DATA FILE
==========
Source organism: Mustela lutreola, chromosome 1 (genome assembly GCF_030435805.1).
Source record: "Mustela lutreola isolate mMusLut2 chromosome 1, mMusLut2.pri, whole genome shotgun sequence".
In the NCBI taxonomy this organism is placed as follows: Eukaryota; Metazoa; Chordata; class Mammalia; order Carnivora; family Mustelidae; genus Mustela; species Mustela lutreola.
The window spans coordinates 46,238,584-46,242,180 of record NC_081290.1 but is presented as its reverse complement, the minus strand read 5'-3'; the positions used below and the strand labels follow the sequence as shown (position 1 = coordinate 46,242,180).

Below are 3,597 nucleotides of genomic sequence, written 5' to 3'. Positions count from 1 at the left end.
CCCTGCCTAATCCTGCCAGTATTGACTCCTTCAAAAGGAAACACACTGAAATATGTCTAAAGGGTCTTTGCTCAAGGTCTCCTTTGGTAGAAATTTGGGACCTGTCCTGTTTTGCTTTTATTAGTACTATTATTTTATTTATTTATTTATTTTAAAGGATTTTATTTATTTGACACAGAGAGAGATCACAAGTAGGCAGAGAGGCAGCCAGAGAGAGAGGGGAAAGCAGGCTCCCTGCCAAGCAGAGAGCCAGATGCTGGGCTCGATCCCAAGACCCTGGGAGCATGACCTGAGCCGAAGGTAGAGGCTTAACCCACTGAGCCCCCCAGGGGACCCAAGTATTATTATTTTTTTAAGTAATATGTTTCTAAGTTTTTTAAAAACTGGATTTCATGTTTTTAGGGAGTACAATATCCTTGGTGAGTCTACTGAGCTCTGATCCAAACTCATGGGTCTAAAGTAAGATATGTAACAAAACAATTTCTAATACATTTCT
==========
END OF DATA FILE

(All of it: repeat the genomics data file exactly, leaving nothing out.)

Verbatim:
Source organism: Mustela lutreola, chromosome 1 (genome assembly GCF_030435805.1).
Source record: "Mustela lutreola isolate mMusLut2 chromosome 1, mMusLut2.pri, whole genome shotgun sequence".
In the NCBI taxonomy this organism is placed as follows: Eukaryota; Metazoa; Chordata; class Mammalia; order Carnivora; family Mustelidae; genus Mustela; species Mustela lutreola.
The window spans coordinates 46,238,584-46,242,180 of record NC_081290.1 but is presented as its reverse complement, the minus strand read 5'-3'; the positions used below and the strand labels follow the sequence as shown (position 1 = coordinate 46,242,180).

Below are 3,597 nucleotides of genomic sequence, written 5' to 3'. Positions count from 1 at the left end.
CCCTGCCTAATCCTGCCAGTATTGACTCCTTCAAAAGGAAACACACTGAAATATGTCTAAAGGGTCTTTGCTCAAGGTCTCCTTTGGTAGAAATTTGGGACCTGTCCTGTTTTGCTTTTATTAGTACTATTATTTTATTTATTTATTTATTTTAAAGGATTTTATTTATTTGACACAGAGAGAGATCACAAGTAGGCAGAGAGGCAGCCAGAGAGAGAGGGGAAAGCAGGCTCCCTGCCAAGCAGAGAGCCAGATGCTGGGCTCGATCCCAAGACCCTGGGAGCATGACCTGAGCCGAAGGTAGAGGCTTAACCCACTGAGCCCCCCAGGGGACCCAAGTATTATTATTTTTTTAAGTAATATGTTTCTAAGTTTTTTAAAAACTGGATTTCATGTTTTTAGGGAGTACAATATCCTTGGTGAGTCTACTGAGCTCTGATCCAAACTCATGGGTCTAAAGTAAGATATGTAACAAAACAATTTCTAATACATTTCT